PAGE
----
FEBRUARY - MAY 2006
Kellie: Despite all that had gone before, and despite our Pack Leader's valiant efforts to be continually alert and vigilant while my Mum and I were off-leash in the forests or at the river or the lake, we experienced another heart-stopping lapse in late February. (Heart-stopping for the Pack Leader, that is. It was simply a ton of fun for us two Goldens, especially my Mum.)
What happened was this. The Pack Leader and his daughter Sam had taken my Mum and I for our usual Sunday morning swim over at Lake Burley-Griffin, which you may recall was the venue of my epic December 2002 swim in pursuit of an uppity black swan. Well, long story short, the Pack Leader, despite his vigilance, was once again caught out by a bevy of black swans which seemed to suddenly materialize out of nowhere. Two mature birds and two half-grown cygnets.
Fortunately for the Pack Leader, I was on-shore at the time, so he was able to quickly grab my collar and put me on the leash before I had time to react. Unfortunately for the Pack Leader, my Mum was already in the water and soon in hot pursuit of the feathered intruders.
Pretty soon it became apparent that my Mum was not going to give up the chase in the short term. To make matters worse, the swans were leading her right across the lake to the northern side. But there was really nothing the Pack Leader could do. There were no boats he could hail for assistance and no way he could persuade my Mum to turn back, despite his continual yelling. Where would my Mum wind up if she exited the lake on the northern shore? If she turned around anytime soon, would she have the strength to make it back to the starting point? These were the sorts of questions that, by this time, had started to drift into the Pack Leader's increasingly agitated mind.
When the swans and my Mum reached a point about half way across the lake, Sam, who is a very good swimmer, said that it was pretty clear by now that the situation was becoming serious and that she would have to swim across, try to catch up with my Mum, force her to turn around, and escort her back to shore. But the Pack Leader vetoed that idea immediately as being too hazardous for Sam. In any event, it was not long after that that we saw my Mum suddenly look around, as if she suddenly realized that she had done something quite irrational and that she was now a long, long way from shore.
Even when my Mum turned around and headed for home, the Pack Leader remained deeply concerned, knowing as he did that she was a senior citizen now and that she had expended considerable energy fetching sticks before this epic chase even began. But, thankfully, she eventually made it back to shore, emerging from the water with her tail wagging wildly as if she had just had a really enjoyable experience. And, truth be told, she probably had. I mean, there was no aggression displayed between the swans and my Mum, as there most certainly was at the time of my epic encounter. Nope, it seemed to be just four swans and a Golden Retriever enjoying each others company on a leisurely Sunday morning swim.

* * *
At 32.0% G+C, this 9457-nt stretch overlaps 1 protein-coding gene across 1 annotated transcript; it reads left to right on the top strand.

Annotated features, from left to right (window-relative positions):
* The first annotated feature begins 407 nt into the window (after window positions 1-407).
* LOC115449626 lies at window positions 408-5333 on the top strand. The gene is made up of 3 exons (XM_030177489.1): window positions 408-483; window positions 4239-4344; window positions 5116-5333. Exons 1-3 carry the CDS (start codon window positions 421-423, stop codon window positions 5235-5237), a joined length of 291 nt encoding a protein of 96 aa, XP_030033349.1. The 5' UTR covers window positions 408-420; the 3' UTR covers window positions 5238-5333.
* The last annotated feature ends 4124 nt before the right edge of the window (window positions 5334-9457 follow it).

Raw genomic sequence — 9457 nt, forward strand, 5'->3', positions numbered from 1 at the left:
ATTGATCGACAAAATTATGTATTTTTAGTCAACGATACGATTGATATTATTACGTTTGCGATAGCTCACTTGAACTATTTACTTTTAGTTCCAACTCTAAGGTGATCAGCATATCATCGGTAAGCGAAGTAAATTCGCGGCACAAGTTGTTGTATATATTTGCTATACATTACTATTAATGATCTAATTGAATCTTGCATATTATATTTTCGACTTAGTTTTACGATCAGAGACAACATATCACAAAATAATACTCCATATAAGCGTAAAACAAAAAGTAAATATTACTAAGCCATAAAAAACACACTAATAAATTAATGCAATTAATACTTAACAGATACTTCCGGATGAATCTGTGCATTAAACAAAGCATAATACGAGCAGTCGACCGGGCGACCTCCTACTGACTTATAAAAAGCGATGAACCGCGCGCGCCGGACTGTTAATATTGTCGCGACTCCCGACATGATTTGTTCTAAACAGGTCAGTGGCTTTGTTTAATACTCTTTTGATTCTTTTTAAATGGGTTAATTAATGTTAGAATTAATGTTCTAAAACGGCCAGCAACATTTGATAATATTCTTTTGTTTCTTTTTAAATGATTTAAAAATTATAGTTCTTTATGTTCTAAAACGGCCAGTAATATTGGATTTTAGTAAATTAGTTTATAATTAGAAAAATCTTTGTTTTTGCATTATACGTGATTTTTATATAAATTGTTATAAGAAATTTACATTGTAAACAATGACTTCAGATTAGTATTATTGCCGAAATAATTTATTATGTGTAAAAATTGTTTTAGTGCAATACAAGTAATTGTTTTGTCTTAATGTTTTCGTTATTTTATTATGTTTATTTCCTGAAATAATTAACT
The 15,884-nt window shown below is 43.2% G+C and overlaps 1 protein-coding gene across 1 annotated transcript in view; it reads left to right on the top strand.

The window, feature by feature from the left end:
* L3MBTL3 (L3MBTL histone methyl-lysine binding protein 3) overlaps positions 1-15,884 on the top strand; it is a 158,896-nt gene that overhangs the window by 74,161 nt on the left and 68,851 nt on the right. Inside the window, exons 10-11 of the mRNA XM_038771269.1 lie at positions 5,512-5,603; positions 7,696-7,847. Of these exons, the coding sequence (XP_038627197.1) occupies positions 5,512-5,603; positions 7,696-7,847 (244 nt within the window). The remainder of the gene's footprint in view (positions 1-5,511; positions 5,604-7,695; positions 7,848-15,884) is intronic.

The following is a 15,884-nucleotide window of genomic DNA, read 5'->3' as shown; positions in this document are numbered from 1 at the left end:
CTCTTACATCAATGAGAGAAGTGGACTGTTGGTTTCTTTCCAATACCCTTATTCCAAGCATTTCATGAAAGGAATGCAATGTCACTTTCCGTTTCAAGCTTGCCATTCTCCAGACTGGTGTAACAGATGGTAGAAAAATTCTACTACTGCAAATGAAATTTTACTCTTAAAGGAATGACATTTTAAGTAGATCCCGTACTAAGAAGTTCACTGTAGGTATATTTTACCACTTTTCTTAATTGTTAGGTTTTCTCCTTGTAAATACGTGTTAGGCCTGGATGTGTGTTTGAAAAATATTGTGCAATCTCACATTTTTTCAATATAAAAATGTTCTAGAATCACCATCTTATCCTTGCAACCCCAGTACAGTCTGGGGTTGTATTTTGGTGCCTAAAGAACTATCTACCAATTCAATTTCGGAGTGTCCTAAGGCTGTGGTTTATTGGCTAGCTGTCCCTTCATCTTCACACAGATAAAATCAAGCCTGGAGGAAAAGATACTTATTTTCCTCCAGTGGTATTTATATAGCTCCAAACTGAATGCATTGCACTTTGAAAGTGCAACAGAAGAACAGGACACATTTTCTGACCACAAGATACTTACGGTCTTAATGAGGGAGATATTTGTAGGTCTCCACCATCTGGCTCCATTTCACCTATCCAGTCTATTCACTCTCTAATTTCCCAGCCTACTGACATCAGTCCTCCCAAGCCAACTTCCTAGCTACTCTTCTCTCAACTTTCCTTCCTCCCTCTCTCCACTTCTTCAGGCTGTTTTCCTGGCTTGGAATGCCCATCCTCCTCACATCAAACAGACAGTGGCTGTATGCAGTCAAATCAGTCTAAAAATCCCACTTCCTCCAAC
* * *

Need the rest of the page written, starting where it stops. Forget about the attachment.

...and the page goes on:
As for the Pack Leader, well, if he had had a tail, it wouldn't have been wagging wildly like my Mum's. I can tell you that with great certainty. The fact of the matter was that he had experienced yet another nasty scare, courtesy of the resident Golden Retrievers, which was no doubt why he and Sam were very, very quiet on the way home to No 86. Kept telling himself that he was an irresponsible dog-owner and that he was going to have to ratchet up the vigilance factor if he was going to prevent any more incidents like this. Honestly, I don't understand why humans can be such spoilsports. Goldens have a bit of innocent fun, and the humans freak out. Unbelievable.
Yes, as you can see from the map, my Mum's epic voyage was not nearly as long as my effort back in December 2002. However, as I've already mentioned, she was well and truly a senior citizen at the time and had expended a lot of energy fetching sticks earlier in the day. In addition, the water was quite choppy at the time. All in all, I think she did a terrific job, even though this whole episode probably took another two years off the Pack Leader's life.
But, alas, I digress. Back to the main story, and the introduction of a new character as he enters the pages of the Kellie and Breeze saga.
Kellie: And that was it, really. Over to Kellie. My mum just gave her little low warning growl the first time Saybo tried to wrestle with her and, from that point on, he always deferred to her, as if he instinctively realized that she was a dignified elderly lady who was to be treated at all times with courtesy and respect. Think of it: just one little low growl right at the start and the nature of the relationship was set in concrete for ever. Amazing.
Alas, no such luck with me. I mean, the little rascal quickly became absolutely fixated on me, following me everywhere and forever attempting to provoke me into rough-and-tumble play.
Kellie: And then autumn was upon us. Lovely balmy days just perfect for lots of walks with the Pack Leader and Alpha Female, including on the north side of the lake near the Australian National University.
Kellie & Breeze: Trouble is, there's not much opportunity for off-the-leash time over on the north side of the lake. For that, we have to go out into the country a bit. Amongst other things this gives us more scope for exercising that remarkable sniffing device on the front of our little noggins.